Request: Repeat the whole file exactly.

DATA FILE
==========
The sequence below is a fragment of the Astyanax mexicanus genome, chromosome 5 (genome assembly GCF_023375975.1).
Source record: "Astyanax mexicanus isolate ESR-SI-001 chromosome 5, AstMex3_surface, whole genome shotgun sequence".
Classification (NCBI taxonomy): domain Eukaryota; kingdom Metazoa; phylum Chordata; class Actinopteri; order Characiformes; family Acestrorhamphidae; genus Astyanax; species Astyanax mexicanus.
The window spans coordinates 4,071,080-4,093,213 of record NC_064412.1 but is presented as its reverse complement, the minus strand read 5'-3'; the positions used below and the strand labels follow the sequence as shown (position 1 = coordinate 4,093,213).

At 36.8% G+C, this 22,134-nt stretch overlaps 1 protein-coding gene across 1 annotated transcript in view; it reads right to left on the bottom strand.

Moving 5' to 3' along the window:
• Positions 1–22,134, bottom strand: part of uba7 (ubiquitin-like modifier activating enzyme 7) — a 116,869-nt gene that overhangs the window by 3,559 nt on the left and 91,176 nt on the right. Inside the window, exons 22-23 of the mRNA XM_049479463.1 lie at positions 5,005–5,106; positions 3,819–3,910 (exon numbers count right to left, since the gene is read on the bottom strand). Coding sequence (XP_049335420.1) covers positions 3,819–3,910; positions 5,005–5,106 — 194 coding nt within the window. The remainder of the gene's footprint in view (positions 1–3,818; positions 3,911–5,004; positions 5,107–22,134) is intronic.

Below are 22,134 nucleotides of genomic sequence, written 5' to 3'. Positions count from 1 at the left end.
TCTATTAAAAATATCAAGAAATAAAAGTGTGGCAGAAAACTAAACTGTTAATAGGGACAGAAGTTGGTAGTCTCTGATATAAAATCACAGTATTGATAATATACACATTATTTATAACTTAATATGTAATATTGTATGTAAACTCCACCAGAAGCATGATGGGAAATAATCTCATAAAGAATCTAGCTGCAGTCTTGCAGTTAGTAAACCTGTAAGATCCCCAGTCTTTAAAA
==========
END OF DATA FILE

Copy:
The sequence below is a fragment of the Astyanax mexicanus genome, chromosome 5 (genome assembly GCF_023375975.1).
Source record: "Astyanax mexicanus isolate ESR-SI-001 chromosome 5, AstMex3_surface, whole genome shotgun sequence".
Classification (NCBI taxonomy): domain Eukaryota; kingdom Metazoa; phylum Chordata; class Actinopteri; order Characiformes; family Acestrorhamphidae; genus Astyanax; species Astyanax mexicanus.
The window spans coordinates 4,071,080-4,093,213 of record NC_064412.1 but is presented as its reverse complement, the minus strand read 5'-3'; the positions used below and the strand labels follow the sequence as shown (position 1 = coordinate 4,093,213).

At 36.8% G+C, this 22,134-nt stretch overlaps 1 protein-coding gene across 1 annotated transcript in view; it reads right to left on the bottom strand.

Moving 5' to 3' along the window:
• Positions 1–22,134, bottom strand: part of uba7 (ubiquitin-like modifier activating enzyme 7) — a 116,869-nt gene that overhangs the window by 3,559 nt on the left and 91,176 nt on the right. Inside the window, exons 22-23 of the mRNA XM_049479463.1 lie at positions 5,005–5,106; positions 3,819–3,910 (exon numbers count right to left, since the gene is read on the bottom strand). Coding sequence (XP_049335420.1) covers positions 3,819–3,910; positions 5,005–5,106 — 194 coding nt within the window. The remainder of the gene's footprint in view (positions 1–3,818; positions 3,911–5,004; positions 5,107–22,134) is intronic.

Below are 22,134 nucleotides of genomic sequence, written 5' to 3'. Positions count from 1 at the left end.
TCTATTAAAAATATCAAGAAATAAAAGTGTGGCAGAAAACTAAACTGTTAATAGGGACAGAAGTTGGTAGTCTCTGATATAAAATCACAGTATTGATAATATACACATTATTTATAACTTAATATGTAATATTGTATGTAAACTCCACCAGAAGCATGATGGGAAATAATCTCATAAAGAATCTAGCTGCAGTCTTGCAGTTAGTAAACCTGTAAGATCCCCAGTCTTTAAAA